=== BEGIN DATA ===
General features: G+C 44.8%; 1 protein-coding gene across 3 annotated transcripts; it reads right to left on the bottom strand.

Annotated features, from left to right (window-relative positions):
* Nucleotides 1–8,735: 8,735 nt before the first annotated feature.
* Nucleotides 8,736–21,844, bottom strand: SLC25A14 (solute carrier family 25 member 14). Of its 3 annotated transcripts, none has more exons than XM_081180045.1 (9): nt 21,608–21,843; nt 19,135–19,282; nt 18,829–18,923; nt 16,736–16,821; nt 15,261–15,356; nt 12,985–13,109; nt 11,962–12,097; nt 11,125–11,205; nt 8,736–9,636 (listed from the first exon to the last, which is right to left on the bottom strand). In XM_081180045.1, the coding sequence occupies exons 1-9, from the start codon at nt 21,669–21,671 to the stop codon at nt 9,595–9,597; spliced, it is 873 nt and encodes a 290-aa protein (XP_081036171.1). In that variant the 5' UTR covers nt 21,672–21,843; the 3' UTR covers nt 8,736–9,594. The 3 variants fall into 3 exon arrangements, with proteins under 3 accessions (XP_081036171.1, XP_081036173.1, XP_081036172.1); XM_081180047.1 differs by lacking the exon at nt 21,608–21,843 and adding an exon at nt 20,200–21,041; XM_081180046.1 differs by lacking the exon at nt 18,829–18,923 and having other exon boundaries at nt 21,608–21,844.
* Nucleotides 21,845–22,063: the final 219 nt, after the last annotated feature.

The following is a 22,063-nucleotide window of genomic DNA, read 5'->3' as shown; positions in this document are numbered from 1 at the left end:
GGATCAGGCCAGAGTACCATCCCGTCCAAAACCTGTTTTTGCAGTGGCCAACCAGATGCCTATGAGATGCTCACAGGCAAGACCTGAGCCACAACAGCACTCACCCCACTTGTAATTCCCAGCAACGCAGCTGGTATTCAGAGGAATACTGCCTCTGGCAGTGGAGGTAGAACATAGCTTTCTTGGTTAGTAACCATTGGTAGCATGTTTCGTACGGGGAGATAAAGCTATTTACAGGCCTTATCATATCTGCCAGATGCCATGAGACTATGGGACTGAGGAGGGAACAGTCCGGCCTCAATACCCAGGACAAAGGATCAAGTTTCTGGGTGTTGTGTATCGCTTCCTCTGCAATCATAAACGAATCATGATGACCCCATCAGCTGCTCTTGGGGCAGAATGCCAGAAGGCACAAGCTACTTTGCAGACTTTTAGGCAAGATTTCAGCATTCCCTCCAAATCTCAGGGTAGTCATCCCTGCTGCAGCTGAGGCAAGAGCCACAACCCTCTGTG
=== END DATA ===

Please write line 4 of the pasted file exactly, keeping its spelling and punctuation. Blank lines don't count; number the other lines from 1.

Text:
* Nucleotides 8,736–21,844, bottom strand: SLC25A14 (solute carrier family 25 member 14). Of its 3 annotated transcripts, none has more exons than XM_081180045.1 (9): nt 21,608–21,843; nt 19,135–19,282; nt 18,829–18,923; nt 16,736–16,821; nt 15,261–15,356; nt 12,985–13,109; nt 11,962–12,097; nt 11,125–11,205; nt 8,736–9,636 (listed from the first exon to the last, which is right to left on the bottom strand). In XM_081180045.1, the coding sequence occupies exons 1-9, from the start codon at nt 21,669–21,671 to the stop codon at nt 9,595–9,597; spliced, it is 873 nt and encodes a 290-aa protein (XP_081036171.1). In that variant the 5' UTR covers nt 21,672–21,843; the 3' UTR covers nt 8,736–9,594. The 3 variants fall into 3 exon arrangements, with proteins under 3 accessions (XP_081036171.1, XP_081036173.1, XP_081036172.1); XM_081180047.1 differs by lacking the exon at nt 21,608–21,843 and adding an exon at nt 20,200–21,041; XM_081180046.1 differs by lacking the exon at nt 18,829–18,923 and having other exon boundaries at nt 21,608–21,844.